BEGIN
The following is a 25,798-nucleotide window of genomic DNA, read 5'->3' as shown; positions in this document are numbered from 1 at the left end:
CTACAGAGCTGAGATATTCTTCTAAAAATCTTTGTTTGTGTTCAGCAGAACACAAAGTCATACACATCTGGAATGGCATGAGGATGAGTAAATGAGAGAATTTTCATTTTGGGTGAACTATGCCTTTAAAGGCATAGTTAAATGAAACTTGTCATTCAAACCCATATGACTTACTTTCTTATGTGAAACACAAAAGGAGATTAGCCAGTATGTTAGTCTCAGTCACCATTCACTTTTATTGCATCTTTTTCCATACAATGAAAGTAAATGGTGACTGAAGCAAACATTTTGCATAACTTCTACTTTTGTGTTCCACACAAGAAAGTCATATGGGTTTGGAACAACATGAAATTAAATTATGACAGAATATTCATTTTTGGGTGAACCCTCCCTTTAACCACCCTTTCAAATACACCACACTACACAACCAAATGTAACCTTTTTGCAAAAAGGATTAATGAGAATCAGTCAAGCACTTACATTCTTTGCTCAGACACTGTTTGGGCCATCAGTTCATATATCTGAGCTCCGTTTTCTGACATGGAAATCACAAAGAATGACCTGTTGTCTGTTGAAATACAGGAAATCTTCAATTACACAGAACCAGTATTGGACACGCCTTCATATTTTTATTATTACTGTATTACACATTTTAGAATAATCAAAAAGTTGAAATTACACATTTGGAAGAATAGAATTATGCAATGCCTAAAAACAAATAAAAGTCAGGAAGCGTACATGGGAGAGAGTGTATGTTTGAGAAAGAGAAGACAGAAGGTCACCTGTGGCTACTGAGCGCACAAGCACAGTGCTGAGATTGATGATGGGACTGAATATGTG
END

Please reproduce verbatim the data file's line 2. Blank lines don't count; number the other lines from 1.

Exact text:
CTACAGAGCTGAGATATTCTTCTAAAAATCTTTGTTTGTGTTCAGCAGAACACAAAGTCATACACATCTGGAATGGCATGAGGATGAGTAAATGAGAGAATTTTCATTTTGGGTGAACTATGCCTTTAAAGGCATAGTTAAATGAAACTTGTCATTCAAACCCATATGACTTACTTTCTTATGTGAAACACAAAAGGAGATTAGCCAGTATGTTAGTCTCAGTCACCATTCACTTTTATTGCATCTTTTTCCATACAATGAAAGTAAATGGTGACTGAAGCAAACATTTTGCATAACTTCTACTTTTGTGTTCCACACAAGAAAGTCATATGGGTTTGGAACAACATGAAATTAAATTATGACAGAATATTCATTTTTGGGTGAACCCTCCCTTTAACCACCCTTTCAAATACACCACACTACACAACCAAATGTAACCTTTTTGCAAAAAGGATTAATGAGAATCAGTCAAGCACTTACATTCTTTGCTCAGACACTGTTTGGGCCATCAGTTCATATATCTGAGCTCCGTTTTCTGACATGGAAATCACAAAGAATGACCTGTTGTCTGTTGAAATACAGGAAATCTTCAATTACACAGAACCAGTATTGGACACGCCTTCATATTTTTATTATTACTGTATTACACATTTTAGAATAATCAAAAAGTTGAAATTACACATTTGGAAGAATAGAATTATGCAATGCCTAAAAACAAATAAAAGTCAGGAAGCGTACATGGGAGAGAGTGTATGTTTGAGAAAGAGAAGACAGAAGGTCACCTGTGGCTACTGAGCGCACAAGCACAGTGCTGAGATTGATGATGGGACTGAATATGTG